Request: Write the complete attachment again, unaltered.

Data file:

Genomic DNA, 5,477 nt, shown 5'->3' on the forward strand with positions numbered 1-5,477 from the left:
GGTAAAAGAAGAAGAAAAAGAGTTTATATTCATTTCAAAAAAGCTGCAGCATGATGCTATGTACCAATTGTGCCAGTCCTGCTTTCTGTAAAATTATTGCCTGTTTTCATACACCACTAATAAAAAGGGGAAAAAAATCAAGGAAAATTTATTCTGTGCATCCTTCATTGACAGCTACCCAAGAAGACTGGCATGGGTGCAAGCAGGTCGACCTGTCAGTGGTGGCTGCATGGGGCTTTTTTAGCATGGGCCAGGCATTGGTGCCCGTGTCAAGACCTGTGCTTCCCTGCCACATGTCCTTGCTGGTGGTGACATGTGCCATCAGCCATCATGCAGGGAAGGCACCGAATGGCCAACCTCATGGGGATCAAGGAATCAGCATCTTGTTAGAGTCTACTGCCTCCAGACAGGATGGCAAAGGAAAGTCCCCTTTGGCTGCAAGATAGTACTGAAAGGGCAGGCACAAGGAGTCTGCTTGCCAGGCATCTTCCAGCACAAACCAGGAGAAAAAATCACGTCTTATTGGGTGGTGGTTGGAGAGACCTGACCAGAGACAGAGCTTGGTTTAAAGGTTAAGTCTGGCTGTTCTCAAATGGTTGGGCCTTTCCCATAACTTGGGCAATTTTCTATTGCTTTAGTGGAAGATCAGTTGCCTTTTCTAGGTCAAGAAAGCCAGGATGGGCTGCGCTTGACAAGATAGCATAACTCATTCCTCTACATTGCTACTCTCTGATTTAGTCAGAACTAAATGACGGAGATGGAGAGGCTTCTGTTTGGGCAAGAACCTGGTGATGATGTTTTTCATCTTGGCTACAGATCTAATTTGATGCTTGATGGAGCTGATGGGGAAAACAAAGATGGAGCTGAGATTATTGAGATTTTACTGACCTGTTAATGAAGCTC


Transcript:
Genomic DNA, 5,477 nt, shown 5'->3' on the forward strand with positions numbered 1-5,477 from the left:
GGTAAAAGAAGAAGAAAAAGAGTTTATATTCATTTCAAAAAAGCTGCAGCATGATGCTATGTACCAATTGTGCCAGTCCTGCTTTCTGTAAAATTATTGCCTGTTTTCATACACCACTAATAAAAAGGGGAAAAAAATCAAGGAAAATTTATTCTGTGCATCCTTCATTGACAGCTACCCAAGAAGACTGGCATGGGTGCAAGCAGGTCGACCTGTCAGTGGTGGCTGCATGGGGCTTTTTTAGCATGGGCCAGGCATTGGTGCCCGTGTCAAGACCTGTGCTTCCCTGCCACATGTCCTTGCTGGTGGTGACATGTGCCATCAGCCATCATGCAGGGAAGGCACCGAATGGCCAACCTCATGGGGATCAAGGAATCAGCATCTTGTTAGAGTCTACTGCCTCCAGACAGGATGGCAAAGGAAAGTCCCCTTTGGCTGCAAGATAGTACTGAAAGGGCAGGCACAAGGAGTCTGCTTGCCAGGCATCTTCCAGCACAAACCAGGAGAAAAAATCACGTCTTATTGGGTGGTGGTTGGAGAGACCTGACCAGAGACAGAGCTTGGTTTAAAGGTTAAGTCTGGCTGTTCTCAAATGGTTGGGCCTTTCCCATAACTTGGGCAATTTTCTATTGCTTTAGTGGAAGATCAGTTGCCTTTTCTAGGTCAAGAAAGCCAGGATGGGCTGCGCTTGACAAGATAGCATAACTCATTCCTCTACATTGCTACTCTCTGATTTAGTCAGAACTAAATGACGGAGATGGAGAGGCTTCTGTTTGGGCAAGAACCTGGTGATGATGTTTTTCATCTTGGCTACAGATCTAATTTGATGCTTGATGGAGCTGATGGGGAAAACAAAGATGGAGCTGAGATTATTGAGATTTTACTGACCTGTTAATGAAGCTC